Academic journal article ABA Banking Journal

Mayday over the Mississippi

Academic journal article ABA Banking Journal

Mayday over the Mississippi

Article excerpt

Q. What was the first clue that something was wrong?

A. The explosion. My number six cylinder blew.

When banker Mick Guttau's single-engine plane lost all RPMs at 23,000 feet in instrument flight conditions, he knew he had a problem. When the second explosion came, and a connecting rod punctured the Cessna Centurion's cowling, he knew he had a big problem.

[ILLUSTRATION OMITTED]

"It was like I'd taken a 50 caliber round," says the former Vietnam Cobra helicopter pilot.

Guttau, chairman & CEO of $187.4 million-assets Treynor (Iowa) State Bank, was with his wife, Judy at the time. The couple frequently flies to meetings, and this trip called for a four-hour, 20 minute, route from Council Bluffs, Iowa, to Washington, D.C.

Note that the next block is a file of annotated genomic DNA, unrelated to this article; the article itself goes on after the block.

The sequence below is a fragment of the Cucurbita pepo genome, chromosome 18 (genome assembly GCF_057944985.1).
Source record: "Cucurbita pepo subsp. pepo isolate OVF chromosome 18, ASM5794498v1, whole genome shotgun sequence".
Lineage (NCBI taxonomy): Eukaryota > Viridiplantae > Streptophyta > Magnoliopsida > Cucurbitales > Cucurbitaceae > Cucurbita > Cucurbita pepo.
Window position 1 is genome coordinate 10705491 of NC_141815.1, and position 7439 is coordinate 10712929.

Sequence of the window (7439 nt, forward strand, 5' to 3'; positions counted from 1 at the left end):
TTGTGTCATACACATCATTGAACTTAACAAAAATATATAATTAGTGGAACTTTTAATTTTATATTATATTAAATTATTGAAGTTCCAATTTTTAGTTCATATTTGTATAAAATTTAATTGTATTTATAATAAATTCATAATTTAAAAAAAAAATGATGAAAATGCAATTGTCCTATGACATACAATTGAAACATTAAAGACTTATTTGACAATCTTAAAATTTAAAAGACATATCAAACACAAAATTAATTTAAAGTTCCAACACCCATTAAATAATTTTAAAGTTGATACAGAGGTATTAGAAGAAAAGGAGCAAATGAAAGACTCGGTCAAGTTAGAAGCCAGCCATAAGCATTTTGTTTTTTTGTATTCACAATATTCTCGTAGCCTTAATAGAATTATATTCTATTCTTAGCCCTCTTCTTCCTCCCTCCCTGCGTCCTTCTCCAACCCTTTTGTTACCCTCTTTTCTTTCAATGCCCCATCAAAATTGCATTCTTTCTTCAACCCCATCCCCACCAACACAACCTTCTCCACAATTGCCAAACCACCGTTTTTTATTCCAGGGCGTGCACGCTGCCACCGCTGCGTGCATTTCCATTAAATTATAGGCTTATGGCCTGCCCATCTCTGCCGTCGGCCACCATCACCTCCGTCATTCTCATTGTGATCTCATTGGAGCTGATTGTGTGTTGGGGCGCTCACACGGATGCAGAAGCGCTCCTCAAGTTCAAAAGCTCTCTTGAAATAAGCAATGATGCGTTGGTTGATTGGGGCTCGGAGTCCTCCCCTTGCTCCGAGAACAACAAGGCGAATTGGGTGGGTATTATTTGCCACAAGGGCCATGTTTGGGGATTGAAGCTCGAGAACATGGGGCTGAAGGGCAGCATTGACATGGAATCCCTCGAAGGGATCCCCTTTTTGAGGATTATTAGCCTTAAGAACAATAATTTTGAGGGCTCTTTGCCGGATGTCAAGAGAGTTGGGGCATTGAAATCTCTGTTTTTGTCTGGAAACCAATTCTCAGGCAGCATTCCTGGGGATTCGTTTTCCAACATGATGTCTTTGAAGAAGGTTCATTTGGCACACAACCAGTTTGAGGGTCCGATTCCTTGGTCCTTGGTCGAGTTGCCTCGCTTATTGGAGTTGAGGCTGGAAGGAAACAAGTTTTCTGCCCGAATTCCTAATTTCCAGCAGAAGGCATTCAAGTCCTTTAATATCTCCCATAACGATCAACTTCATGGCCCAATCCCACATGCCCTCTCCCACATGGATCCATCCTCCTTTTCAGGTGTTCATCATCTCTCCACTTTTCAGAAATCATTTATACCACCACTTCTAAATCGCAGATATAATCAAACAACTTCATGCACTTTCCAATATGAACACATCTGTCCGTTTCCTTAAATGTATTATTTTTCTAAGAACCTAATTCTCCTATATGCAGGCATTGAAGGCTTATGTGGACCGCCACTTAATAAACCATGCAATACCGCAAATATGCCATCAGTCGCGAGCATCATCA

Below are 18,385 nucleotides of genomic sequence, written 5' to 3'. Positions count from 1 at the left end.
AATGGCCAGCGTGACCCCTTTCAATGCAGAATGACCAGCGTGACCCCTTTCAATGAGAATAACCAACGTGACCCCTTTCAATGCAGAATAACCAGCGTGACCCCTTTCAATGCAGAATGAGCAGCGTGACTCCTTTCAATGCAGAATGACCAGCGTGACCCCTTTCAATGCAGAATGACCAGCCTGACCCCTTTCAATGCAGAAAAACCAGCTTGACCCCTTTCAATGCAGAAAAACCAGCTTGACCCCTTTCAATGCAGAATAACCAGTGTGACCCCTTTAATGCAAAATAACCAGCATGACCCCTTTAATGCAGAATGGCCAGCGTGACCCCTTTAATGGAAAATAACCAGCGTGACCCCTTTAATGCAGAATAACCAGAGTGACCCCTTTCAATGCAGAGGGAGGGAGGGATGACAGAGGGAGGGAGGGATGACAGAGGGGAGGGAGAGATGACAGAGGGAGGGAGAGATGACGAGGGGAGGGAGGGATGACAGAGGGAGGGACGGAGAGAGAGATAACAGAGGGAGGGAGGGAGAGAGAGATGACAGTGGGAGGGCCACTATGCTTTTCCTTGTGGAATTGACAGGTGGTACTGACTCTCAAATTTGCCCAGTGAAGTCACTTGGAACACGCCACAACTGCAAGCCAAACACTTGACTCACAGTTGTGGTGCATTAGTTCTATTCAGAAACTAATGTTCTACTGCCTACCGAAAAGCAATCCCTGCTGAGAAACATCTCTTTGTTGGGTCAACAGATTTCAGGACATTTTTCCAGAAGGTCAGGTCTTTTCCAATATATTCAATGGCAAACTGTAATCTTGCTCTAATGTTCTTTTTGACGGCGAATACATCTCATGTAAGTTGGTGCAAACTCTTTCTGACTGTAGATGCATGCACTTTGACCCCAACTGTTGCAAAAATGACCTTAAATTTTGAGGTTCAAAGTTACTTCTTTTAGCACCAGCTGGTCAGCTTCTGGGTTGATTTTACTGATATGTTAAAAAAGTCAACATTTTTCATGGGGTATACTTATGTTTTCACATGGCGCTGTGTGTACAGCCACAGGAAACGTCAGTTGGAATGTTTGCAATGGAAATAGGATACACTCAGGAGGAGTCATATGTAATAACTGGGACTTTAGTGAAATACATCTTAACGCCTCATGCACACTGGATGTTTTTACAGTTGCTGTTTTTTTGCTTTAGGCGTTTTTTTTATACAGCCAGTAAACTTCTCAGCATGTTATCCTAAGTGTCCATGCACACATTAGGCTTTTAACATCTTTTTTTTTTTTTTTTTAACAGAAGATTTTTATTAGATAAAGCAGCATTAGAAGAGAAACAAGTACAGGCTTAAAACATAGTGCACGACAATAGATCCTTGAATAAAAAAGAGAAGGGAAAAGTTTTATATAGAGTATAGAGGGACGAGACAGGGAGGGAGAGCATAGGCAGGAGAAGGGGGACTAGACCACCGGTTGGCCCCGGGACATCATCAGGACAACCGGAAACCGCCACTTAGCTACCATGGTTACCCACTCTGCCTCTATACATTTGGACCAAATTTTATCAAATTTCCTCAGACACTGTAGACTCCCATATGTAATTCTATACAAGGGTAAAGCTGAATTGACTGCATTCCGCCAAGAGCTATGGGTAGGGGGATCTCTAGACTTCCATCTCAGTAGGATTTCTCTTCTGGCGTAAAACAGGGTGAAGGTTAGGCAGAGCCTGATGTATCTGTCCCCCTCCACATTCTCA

When the explosion came, about when they crossed the Mississippi, Guttau immediately set up for a glide and radioed an emergency to Chicago Center controllers. He pulled his airspeed back to 85 knots to conserve momentum and gain distance. Airspace was cleared for him to attempt the closest runway, which was in Moline, Ill.

"I tell people that for 15 minutes, I owned Quad City International Airport," says Guttau.

The veteran pilot began working through his memorized emergency checklist and assessing his situation. He couldn't tell at that point what was going on under the cowling, so he shut off the fuel to avoid a fire.

Cabin pressure remained adequate (pressurization had quit), but Guttau had to decide whether to "pop" the oxygen or not. "It's chemically generated," he explains, "and the process causes extremely high temperatures. …

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